|Name||Bryning with Warton St Paul’s Church of England Primary School|
|Ofsted Inspection Rating||Requires improvement|
|Inspection Date||28 November 2017|
|Address||Lytham Road, Warton, Preston, Lancashire, PR4 1AH|
|Religious Character||Church of England|
|Number of Pupils||85 (61% boys 39% girls)|
|Number of Pupils per Teacher||22.4|
|Percentage Free School Meals||30.6%|
|Percentage English is Not First Language||7.1%|
|Catchment Area Information Available||Yes, our catchment area data is FREE|
Information about this school
The school meets requirements on the publication of specified information on its website. This is smaller than the average-sized primary school. The proportion of disadvantaged pupils supported by the pupil premium funding is higher than average. The proportion of pupils with support for SEN and/or disabilities is above the national average. The proportion of pupils supported with a statement of special educational needs or an education, health and care plan is around the national average. The large majority of pupils are of White British heritage. The proportion of pupils from minority ethnic groups, including those who speak English as an additional language, is below that found nationally. The proportion of pupils who join the school at a point other than in the Reception class is much higher than seen nationally. The school meets the government’s floor standards, which set the minimum expectations for pupils’ attainment and progress in English and mathematics.
Summary of key findings for parents and pupils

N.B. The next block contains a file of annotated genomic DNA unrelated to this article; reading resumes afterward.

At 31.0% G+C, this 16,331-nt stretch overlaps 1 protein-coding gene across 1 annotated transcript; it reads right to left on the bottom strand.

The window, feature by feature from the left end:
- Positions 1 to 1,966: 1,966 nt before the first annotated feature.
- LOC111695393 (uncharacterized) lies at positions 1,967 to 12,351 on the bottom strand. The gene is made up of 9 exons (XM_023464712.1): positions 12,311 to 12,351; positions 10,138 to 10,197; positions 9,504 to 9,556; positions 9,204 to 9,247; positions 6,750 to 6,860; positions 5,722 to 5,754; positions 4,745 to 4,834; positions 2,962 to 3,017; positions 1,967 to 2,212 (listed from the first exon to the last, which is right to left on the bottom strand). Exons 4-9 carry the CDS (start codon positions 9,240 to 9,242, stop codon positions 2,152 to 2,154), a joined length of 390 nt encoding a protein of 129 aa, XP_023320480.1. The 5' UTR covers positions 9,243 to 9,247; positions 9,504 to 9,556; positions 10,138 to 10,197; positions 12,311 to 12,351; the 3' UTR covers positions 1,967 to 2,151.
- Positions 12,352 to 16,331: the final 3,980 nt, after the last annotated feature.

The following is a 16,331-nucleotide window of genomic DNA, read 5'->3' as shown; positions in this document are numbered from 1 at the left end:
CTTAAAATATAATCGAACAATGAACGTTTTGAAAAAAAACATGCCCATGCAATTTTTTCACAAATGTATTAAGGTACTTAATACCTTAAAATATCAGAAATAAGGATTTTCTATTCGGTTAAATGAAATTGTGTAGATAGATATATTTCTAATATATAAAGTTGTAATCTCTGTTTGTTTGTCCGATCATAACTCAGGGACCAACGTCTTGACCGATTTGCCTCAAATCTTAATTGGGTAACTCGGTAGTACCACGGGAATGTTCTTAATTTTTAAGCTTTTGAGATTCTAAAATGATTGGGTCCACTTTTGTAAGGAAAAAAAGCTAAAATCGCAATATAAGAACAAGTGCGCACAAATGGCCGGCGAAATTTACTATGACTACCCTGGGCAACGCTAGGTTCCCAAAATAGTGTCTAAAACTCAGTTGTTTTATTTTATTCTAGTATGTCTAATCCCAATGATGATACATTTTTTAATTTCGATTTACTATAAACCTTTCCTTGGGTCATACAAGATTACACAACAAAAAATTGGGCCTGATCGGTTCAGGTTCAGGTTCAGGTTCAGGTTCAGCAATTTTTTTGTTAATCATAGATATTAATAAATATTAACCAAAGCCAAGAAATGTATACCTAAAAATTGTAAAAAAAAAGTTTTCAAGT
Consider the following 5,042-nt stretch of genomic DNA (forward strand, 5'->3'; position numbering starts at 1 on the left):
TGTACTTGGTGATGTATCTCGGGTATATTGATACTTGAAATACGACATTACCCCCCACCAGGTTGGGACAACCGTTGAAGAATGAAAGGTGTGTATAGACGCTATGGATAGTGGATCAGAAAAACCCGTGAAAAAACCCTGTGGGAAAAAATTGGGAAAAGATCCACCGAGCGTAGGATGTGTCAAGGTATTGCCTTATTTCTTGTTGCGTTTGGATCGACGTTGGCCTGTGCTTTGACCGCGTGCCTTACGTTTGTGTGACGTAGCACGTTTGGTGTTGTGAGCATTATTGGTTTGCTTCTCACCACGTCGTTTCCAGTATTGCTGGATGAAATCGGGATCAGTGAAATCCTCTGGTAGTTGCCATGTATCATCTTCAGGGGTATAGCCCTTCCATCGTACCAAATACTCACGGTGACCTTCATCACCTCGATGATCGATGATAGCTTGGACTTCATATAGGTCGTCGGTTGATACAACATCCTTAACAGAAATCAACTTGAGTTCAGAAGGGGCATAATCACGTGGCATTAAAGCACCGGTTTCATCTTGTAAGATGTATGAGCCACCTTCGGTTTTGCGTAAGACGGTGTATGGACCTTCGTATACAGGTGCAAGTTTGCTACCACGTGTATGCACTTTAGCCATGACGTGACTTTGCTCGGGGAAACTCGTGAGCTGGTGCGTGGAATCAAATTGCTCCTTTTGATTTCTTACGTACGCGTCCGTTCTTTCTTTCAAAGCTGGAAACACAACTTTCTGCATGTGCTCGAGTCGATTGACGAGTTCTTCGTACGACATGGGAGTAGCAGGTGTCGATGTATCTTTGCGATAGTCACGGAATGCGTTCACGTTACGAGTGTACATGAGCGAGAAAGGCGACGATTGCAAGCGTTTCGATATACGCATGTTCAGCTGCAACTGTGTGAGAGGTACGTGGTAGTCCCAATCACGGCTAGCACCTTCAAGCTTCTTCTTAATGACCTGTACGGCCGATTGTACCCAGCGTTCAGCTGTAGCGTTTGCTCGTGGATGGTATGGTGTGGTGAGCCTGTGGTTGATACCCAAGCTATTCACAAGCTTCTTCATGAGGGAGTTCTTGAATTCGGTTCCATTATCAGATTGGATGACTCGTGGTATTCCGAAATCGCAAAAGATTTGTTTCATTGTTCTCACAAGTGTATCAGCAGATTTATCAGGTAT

This is a school that requires improvement Pupils do not make consistently good progress across key stages 1 and 2. As a result, their levels of attainment have declined. Some teaching does not help pupils to achieve well. Teachers’ expectations are not high enough and vary from class to class. Teachers do not set work that challenges middle- and higher-attaining pupils to reach the highest standards, particularly in mathematics. The curriculum does not provide opportunities for pupils to apply their key skills in writing and mathematics in other areas of the curriculum. Nor does it prepare pupils fully for life in modern Britain. Teachers do not stretch the learning of older pupils in some of the mixed-age classes. Leaders, including subject leaders, do not use their checks on the quality of teaching to make improvements. Differences between the achievement of disadvantaged pupils and that of other pupils nationally are not diminishing quickly enough in some year groups. The quality of teaching of geography, history, art and design technology does not promote pupils’ development of deeper knowledge and understanding in these subjects. Subject leaders do not monitor this effectively. The school has the following strengths The headteacher and other leaders have a realistic view of the school’s position. They are determinedly addressing weaknesses. Their work is already bearing fruit, as progress for most current pupils is beginning to improve. Pupils’ behaviour is good. They say that they are happy and feel safe in the school. The school provides high levels of care to support potentially vulnerable pupils. Children get off to a good start in school. The effective provision in the early years helps them to make good progress. Phonics teaching is improving and this means that pupils quickly develop key early-reading skills.